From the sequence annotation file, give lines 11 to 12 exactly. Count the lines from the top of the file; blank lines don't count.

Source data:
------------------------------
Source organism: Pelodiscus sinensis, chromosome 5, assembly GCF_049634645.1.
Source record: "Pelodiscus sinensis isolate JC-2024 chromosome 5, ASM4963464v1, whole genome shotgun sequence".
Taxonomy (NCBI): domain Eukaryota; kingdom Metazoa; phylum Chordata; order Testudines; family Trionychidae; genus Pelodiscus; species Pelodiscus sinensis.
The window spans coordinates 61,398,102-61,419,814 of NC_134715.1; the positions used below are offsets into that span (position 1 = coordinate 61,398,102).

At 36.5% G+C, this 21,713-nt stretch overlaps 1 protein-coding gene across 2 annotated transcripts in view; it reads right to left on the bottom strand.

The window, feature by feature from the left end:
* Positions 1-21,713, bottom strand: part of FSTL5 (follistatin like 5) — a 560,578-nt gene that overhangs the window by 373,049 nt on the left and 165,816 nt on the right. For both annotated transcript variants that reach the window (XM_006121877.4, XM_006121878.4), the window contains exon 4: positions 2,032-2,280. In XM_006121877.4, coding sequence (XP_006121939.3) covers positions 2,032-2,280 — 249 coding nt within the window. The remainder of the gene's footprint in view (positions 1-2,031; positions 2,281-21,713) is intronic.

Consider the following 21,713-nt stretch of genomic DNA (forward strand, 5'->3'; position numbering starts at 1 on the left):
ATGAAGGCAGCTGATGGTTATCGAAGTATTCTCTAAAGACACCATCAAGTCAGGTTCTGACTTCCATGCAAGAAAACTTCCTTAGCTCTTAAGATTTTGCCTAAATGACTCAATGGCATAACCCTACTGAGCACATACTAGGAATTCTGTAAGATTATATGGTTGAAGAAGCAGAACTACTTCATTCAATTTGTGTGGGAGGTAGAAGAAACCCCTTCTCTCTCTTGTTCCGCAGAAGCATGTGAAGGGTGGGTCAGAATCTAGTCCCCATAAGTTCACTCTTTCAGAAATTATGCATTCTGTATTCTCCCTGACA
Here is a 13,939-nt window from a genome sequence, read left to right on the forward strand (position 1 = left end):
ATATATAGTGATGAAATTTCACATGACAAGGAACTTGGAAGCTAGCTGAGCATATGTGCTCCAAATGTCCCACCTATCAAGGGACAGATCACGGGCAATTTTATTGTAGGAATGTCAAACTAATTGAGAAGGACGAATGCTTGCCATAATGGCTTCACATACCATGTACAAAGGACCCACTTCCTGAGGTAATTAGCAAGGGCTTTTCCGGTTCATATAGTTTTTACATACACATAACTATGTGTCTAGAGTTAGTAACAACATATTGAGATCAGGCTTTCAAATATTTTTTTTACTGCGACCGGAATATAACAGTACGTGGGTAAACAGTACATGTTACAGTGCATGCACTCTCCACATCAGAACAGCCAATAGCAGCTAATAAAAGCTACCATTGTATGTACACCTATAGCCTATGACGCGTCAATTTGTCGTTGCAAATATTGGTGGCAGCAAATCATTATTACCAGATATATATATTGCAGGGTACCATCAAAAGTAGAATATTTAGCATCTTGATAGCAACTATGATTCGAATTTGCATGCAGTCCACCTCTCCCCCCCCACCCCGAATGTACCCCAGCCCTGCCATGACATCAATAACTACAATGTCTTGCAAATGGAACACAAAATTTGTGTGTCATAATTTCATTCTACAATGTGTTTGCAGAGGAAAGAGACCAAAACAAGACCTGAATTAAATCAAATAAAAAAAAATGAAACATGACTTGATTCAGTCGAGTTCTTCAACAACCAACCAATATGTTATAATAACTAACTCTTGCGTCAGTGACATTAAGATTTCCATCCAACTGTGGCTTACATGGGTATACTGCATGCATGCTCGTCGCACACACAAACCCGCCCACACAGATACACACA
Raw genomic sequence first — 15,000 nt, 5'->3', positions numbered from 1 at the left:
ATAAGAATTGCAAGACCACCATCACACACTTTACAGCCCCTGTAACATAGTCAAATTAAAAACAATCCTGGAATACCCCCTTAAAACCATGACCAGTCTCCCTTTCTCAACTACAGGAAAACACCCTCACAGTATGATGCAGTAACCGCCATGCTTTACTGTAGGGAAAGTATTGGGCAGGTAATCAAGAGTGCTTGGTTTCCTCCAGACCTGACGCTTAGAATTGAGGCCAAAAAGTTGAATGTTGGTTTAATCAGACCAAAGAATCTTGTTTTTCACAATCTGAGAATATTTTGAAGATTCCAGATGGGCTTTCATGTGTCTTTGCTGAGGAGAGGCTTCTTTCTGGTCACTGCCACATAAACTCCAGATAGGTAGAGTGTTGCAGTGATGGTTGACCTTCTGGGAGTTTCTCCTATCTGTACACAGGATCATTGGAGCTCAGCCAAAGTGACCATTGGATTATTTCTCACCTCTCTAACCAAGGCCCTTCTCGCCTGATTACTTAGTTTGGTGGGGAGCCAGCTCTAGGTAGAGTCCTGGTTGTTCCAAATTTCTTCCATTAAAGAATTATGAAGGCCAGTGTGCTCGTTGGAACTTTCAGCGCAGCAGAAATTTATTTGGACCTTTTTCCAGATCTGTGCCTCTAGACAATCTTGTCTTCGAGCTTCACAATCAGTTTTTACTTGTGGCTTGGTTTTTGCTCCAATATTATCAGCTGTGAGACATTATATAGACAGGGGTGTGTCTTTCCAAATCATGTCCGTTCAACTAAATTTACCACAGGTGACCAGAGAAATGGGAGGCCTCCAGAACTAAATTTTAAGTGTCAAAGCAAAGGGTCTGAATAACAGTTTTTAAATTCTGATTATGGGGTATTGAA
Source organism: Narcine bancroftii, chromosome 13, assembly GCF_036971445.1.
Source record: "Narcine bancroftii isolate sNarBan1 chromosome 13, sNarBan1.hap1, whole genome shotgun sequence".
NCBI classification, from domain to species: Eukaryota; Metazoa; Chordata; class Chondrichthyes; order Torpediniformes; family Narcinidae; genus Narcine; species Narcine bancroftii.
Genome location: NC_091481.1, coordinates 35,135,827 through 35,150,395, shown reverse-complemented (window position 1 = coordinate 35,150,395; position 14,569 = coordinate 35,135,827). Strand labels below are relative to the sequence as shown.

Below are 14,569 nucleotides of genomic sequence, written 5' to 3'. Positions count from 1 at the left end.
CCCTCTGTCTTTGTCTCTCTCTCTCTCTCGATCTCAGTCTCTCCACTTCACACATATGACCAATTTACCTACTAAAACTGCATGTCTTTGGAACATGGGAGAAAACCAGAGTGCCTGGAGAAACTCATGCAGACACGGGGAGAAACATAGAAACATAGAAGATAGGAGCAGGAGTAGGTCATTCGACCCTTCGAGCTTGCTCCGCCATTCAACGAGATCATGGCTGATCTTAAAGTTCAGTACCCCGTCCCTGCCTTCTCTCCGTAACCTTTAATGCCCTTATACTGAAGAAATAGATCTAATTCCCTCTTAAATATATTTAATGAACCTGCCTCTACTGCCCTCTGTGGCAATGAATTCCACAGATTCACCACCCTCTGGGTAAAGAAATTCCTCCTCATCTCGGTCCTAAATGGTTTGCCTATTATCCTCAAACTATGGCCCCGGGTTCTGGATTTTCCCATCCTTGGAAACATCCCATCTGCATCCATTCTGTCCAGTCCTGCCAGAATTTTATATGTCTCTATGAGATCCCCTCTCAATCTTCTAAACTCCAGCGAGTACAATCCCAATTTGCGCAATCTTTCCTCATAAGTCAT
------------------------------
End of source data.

ATATATAGTGATGAAATTTCACATGACAAGGAACTTGGAAGCTAGCTGAGCATATGTGCTCCAAATGTCCCACCTATCAAGGGACAGATCACGGGCAATTTTATTGTAGGAATGTCAAACTAATTGAGAAGGACGAATGCTTGCCATAATGGCTTCACATACCATGTACAAAGGACCCACTTCCTGAGGTAATTAGCAAGGGCTTTTCCGGTTCATATAGTTTTTACATACACATAACTATGTGTCTAGAGTTAGTAACAACATATTGAGATCAGGCTTTCAAATATTTTTTTTACTGCGACCGGAATATAACAGTACGTGGGTAAACAGTACATGTTACAGTGCATGCACTCTCCACATCAGAACAGCCAATAGCAGCTAATAAAAGCTACCATTGTATGTACACCTATAGCCTATGACGCGTCAATTTGTCGTTGCAAATATTGGTGGCAGCAAATCATTATTACCAGATATATATATTGCAGGGTACCATCAAAAGTAGAATATTTAGCATCTTGATAGCAACTATGATTCGAATTTGCATGCAGTCCACCTCTCCCCCCCCACCCCGAATGTACCCCAGCCCTGCCATGACATCAATAACTACAATGTCTTGCAAATGGAACACAAAATTTGTGTGTCATAATTTCATTCTACAATGTGTTTGCAGAGGAAAGAGACCAAAACAAGACCTGAATTAAATCAAATAAAAAAAAATGAAACATGACTTGATTCAGTCGAGTTCTTCAACAACCAACCAATATGTTATAATAACTAACTCTTGCGTCAGTGACATTAAGATTTCCATCCAACTGTGGCTTACATGGGTATACTGCATGCATGCTCGTCGCACACACAAACCCGCCCACACAGATACACACA
Raw genomic sequence first — 15,000 nt, 5'->3', positions numbered from 1 at the left: